This is not the old caf at St. Olaf. But it conjures up the cold, Lutheran ambiance of which I speak. I mean, write.
Recap of this episode: CP, who is normally unable to converse with strangers, mans up, talks to Jeff and invites him to dinner.
Just figuring out Jeff’s name seemed like such an important feat that I hadn’t even thought of what I might do with the information once I acquired it. I was always a fairly shy person and had never, at least in my own memory, manipulated a situation so that I would have a chance to talk to someone in particular. I was used to letting things happen and unfold as they may, which would probably explain the many disastrous events of my life up to that point.
I decided it was time to take control.
A few days later as I was walking toward choir rehearsal I saw him about twenty yards ahead of me. I knew I needed to get his attention and slow him down right then before he reached the choir room, depriving me of a chance to walk with him and chat him up for a few minutes.
“Jeff!” I called out. He stopped and turned around.
“Oh, hey Tom! What’s going on?” I quickened my pace to catch up to him.
“Not a lot.” (Yeah, right Tom.) “So how are classes?”
I was so nervous that I had absolutely no idea what he said in response. I had always been like that; it was so unusual for me just to start talking to someone I barely knew that my self-consciousness overrode anything else about the situation, including the ability to listen to the other person. Most of us shy folk can compensate by developing an ability to recognize the cadences of typical small-talk, and are able to imitate having an actual conversation with all the perquisite give-and-take.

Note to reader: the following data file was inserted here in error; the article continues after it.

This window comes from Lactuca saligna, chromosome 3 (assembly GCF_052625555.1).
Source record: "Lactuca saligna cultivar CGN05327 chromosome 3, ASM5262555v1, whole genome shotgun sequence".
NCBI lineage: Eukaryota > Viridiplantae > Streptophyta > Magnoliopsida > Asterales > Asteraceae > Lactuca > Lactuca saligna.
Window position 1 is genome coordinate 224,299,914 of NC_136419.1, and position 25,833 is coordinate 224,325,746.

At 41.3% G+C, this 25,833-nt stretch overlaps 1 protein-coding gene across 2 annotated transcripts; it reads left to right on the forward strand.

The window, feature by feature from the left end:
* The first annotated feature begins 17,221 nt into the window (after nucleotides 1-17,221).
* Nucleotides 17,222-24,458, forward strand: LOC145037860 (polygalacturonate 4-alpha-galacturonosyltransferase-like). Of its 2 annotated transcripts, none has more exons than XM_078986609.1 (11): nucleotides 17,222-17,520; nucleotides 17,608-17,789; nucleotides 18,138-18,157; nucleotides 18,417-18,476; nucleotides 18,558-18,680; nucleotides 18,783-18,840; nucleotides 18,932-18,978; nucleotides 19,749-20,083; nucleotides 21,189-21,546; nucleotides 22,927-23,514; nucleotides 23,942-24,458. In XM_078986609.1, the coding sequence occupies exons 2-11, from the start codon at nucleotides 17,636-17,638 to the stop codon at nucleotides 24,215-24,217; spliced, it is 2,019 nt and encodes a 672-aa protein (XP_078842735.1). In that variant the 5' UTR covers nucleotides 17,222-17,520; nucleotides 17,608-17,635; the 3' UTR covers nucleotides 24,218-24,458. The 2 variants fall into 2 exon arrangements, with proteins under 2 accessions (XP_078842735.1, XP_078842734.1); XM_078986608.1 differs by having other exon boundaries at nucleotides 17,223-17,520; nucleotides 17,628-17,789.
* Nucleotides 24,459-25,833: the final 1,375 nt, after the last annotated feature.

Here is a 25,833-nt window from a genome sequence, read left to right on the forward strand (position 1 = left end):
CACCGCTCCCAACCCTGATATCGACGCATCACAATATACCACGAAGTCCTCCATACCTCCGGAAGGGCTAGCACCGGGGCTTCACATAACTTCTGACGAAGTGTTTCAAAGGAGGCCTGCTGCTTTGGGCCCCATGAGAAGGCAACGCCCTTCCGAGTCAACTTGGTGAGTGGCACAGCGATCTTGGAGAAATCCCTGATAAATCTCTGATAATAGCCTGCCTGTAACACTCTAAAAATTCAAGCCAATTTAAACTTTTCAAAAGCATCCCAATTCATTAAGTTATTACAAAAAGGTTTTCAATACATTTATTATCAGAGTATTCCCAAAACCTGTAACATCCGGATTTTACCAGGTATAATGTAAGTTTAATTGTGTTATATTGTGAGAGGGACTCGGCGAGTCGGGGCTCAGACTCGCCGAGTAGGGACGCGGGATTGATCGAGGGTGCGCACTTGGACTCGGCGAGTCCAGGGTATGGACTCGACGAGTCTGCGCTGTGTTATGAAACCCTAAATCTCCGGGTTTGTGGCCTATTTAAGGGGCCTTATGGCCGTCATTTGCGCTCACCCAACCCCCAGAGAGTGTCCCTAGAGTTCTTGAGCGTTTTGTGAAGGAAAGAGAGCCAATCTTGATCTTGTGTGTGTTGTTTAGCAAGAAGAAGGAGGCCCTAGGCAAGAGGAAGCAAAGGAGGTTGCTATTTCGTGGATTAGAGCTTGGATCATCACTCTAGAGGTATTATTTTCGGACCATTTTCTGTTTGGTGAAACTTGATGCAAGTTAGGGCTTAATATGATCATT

It’s remarkable how many people in life have told me I’m a “good listener.” If they only knew.
I could not have repeated even five minutes later what either of us said to the other. There was just one very important part of the conversation that had to, and did take place: setting the stage so that I could run into him again and casually suggest having a meal together.
Over the next several weeks I took note of the various directions from which he approached the music building before choir practice, which was three afternoons a week, and made sure to be in the general vicinity each day so that I would be in place to chat him up. It worked.
One day, as we were approaching our rehearsal I said “So are you doing anything for dinner after choir? Want to go to the caf afterward?”
He he, the caf. It still makes me laugh today when I think about the caf, as we called the dining room at St. Olaf. Having a companion at meal times was crucial in the caf because it was this large room with two separate entrances, filled with long rectangular tables spaced out in perfect symmetry. It was a cold, glaringly lit stark room with a decorative motif that would be best described as “church basement pot-luck industrial.”
No one ever wanted to sit alone in the caf, especially not at dinner time, because there were no safe corners in which a lone diner could tuck him or herself away to hide. If you went to the caf alone, there you were for the entire student body to see, pathetic and friendless under the glare of the unwaveringly Lutheran interrogation lamps—I mean, white lights.
In other words, asking someone to eat with you was a foolproof way of getting face time with the object of your interest. No one in modern history has ever turned down an invitation to have a dining companion in the St. Olaf caf, at least not until the college upgraded its facilities long after I graduated.
“Yeah Tom, that sounds great! I’ll meet you at the door after choir?”
SCORE!! An actual dinner date!!! I thought. And I even had the rest of choir rehearsal to think up things to say to him!
…..to be continued…….